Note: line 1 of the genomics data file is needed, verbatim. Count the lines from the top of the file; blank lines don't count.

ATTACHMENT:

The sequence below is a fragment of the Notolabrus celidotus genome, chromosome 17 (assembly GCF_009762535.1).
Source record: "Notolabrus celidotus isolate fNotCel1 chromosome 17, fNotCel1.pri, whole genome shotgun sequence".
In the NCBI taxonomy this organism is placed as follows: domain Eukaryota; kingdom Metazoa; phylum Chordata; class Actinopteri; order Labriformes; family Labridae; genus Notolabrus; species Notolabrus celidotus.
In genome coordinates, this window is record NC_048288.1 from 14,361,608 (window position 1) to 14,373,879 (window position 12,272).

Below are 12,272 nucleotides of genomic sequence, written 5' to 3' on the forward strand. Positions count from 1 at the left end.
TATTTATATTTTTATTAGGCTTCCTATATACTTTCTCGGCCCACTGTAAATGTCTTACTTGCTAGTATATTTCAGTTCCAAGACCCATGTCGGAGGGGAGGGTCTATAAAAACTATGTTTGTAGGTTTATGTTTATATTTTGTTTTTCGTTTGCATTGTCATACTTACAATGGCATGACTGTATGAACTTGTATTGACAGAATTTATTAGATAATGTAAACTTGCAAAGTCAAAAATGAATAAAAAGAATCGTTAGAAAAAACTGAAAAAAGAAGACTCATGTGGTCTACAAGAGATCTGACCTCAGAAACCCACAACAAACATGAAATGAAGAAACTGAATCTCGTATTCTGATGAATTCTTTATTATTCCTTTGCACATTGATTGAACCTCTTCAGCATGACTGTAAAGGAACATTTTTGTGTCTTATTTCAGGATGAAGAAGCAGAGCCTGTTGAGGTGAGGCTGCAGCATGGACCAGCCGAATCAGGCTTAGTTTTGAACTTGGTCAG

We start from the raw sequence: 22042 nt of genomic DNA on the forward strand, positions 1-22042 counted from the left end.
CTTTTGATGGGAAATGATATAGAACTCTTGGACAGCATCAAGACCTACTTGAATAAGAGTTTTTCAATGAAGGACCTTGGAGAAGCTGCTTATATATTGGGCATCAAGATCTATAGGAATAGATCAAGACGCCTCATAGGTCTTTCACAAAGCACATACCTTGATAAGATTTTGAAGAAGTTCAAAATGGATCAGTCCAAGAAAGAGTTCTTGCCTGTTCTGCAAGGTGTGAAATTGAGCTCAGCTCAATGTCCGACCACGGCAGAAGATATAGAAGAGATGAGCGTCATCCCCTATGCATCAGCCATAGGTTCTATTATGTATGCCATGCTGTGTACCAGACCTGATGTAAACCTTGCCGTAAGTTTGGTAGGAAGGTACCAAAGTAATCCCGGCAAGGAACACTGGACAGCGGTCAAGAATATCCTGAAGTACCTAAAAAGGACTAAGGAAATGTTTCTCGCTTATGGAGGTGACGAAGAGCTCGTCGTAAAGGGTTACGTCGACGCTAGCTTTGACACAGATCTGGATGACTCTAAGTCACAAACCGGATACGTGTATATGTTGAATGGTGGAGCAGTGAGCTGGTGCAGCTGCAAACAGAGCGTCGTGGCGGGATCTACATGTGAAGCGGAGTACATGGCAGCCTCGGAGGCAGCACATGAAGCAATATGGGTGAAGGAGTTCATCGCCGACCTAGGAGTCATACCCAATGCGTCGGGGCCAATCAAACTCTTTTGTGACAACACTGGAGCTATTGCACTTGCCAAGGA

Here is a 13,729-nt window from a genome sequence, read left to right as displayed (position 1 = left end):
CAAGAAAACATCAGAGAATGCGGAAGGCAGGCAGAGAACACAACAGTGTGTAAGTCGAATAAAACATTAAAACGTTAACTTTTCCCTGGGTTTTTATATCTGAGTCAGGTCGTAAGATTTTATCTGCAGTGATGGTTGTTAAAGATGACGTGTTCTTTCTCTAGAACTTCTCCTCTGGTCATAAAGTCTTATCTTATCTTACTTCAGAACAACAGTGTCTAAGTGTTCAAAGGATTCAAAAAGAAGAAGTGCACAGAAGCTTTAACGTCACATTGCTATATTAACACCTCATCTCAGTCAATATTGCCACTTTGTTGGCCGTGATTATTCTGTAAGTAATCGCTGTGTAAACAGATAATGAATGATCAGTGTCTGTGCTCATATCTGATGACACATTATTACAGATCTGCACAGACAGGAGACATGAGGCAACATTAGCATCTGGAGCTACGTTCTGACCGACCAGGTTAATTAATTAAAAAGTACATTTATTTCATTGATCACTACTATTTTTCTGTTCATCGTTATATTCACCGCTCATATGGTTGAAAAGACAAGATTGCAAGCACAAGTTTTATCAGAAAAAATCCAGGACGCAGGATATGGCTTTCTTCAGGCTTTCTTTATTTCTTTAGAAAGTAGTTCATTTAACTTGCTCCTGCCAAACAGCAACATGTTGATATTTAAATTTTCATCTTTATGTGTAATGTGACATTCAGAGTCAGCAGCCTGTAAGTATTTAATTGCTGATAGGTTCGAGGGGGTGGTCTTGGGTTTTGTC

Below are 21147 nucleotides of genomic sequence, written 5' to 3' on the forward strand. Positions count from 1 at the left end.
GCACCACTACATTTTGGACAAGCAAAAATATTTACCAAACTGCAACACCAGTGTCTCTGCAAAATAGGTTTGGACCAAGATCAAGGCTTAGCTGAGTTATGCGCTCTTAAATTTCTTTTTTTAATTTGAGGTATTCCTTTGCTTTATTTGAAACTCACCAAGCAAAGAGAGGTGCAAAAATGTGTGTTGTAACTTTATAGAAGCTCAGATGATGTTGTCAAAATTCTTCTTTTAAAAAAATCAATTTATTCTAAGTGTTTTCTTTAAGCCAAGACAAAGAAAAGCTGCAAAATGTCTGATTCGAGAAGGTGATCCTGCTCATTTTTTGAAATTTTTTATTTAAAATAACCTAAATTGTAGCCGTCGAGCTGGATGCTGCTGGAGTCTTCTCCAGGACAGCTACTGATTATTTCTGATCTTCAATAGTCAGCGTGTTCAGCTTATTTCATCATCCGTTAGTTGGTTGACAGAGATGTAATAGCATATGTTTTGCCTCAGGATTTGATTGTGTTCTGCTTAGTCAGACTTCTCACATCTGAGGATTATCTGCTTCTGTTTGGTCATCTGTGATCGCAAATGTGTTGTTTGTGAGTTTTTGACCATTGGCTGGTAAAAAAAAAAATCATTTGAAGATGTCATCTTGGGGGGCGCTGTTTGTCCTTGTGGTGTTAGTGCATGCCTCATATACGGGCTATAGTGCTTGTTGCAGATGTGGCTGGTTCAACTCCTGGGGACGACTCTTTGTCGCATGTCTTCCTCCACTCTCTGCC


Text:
The sequence below is a fragment of the Notolabrus celidotus genome, chromosome 17 (assembly GCF_009762535.1).